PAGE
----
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Feb 13, 2007 04:03 PM

The best oyster stew in Baltimore

My local church (which I have not been involved in since my son graduated from their school) makes oyster stew and padded oysters for pick up on Ash Wednesday and a couple of other days during Lent. The padded oysters are big and plump and fry up nicely, the oyster stew is perfectly seasoned and out-of-this-world. The church is St. Francis of Assisi at Harford Rd. and Chesterfield Ave. (across the street from Herring Run Park). Everything must be ordered in advance which you can do by calling the rectory at 410 235-5136. Trust me, this is a real chowhound find.

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  1. I have to agree with KO- my son also attended SFA several years ago- the ladies that prepare the oysters know what they are doing! I spend a few nights in the parish kitchen working with the little old ladies preparing the turkey dinner and other food related events...old school all the way!

    Thanks for the shout out- I will call to place my order.

    1. Just called the phone number above to order some stew and the gentleman who answered the phone indicated that there will not actually be oyster stew available this year -- the person who helped make the oyster stew will not be able to do it this year. They are still selling the padded oysters. Bummer! I was really looking forward to trying this fantastic stew.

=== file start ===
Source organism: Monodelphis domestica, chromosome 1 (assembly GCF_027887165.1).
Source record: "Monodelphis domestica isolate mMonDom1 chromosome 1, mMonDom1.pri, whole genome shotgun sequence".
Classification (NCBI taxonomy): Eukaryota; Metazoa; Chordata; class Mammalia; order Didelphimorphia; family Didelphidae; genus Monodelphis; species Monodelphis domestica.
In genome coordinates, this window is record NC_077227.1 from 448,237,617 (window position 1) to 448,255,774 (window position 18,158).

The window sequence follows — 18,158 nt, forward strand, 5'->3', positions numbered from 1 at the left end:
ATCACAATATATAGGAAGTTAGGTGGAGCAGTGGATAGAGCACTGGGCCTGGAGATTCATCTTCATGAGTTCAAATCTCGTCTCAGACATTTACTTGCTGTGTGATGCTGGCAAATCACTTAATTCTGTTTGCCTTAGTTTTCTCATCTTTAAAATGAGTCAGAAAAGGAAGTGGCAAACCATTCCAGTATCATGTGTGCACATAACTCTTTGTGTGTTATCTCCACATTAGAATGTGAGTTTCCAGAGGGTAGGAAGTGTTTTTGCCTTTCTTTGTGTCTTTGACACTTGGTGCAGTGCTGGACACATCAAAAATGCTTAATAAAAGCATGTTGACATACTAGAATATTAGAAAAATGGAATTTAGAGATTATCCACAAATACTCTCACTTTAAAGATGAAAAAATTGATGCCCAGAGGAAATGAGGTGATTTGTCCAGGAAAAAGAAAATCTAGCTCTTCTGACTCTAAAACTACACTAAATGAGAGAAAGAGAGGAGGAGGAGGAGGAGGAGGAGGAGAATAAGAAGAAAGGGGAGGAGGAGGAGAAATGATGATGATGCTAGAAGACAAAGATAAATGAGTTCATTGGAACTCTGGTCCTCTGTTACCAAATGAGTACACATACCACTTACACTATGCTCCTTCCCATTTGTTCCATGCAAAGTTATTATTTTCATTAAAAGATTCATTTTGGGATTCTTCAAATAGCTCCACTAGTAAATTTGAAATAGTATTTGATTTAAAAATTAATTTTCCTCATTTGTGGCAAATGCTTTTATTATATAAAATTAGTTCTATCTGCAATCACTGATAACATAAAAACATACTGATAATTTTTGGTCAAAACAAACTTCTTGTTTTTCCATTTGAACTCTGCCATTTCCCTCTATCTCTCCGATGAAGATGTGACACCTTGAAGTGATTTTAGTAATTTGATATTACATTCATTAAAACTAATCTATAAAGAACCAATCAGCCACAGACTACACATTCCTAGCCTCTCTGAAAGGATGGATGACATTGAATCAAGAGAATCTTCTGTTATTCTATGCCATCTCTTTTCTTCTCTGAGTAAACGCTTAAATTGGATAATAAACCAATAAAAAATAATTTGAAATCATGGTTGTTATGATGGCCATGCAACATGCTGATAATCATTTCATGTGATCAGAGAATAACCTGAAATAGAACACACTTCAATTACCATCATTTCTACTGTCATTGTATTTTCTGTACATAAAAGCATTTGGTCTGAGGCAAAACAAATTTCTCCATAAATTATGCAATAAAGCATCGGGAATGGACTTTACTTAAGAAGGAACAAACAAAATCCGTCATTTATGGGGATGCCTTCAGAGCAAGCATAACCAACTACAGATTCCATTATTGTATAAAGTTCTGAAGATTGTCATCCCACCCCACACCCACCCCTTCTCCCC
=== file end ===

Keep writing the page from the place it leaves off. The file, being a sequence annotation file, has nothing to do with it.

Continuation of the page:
1. What are "padded" oysters?

        Too bad about the stew! I was looking forward to it too!

        2 Replies
        1. re: foster

          Padded oysters are multiple oysters breaded and patted together into an oblong shape, ready for frying. I can't believe there's no stew this year. I'm crestfallen. I already had Wednesday's dinner planned. I guess I'll have to make my own stew which, good as it is, doesn't measure up to theirs.

          1. re: ko1

            What is used to hold the oysters together when they are being padded? I can still see the ladies at St. Joseph's in Odenton padding oysters. They would use the palm of their hands and go back and forth, I guess until the oyster 'pad' held together. I know they were deep fried. The outside was crunchy and the inside was soft and tender and tasted very much like the oyster liquor was used as part of the liquid ingredient. Even though you may not get a bite of oyster, it tasted like oysters through and through. I have been looking for that recipe for years. Now that it's oyster season, I'm searching again!

            I know this is an old post, but one never knows who might come by with the real recipe!


        2. Are there any restaurants that serve padded oysters? I love eating them at seafood festivals and volunteer fire department fundraisers and at friends' houses but never, ever see them in any commercial places. Hate to see the old traditional foods go away...

          1 Reply
          1. Jennings/Frederick Rd. Catonsville has both but the stew isn't the same since the soup cook moved to Ship's Cafe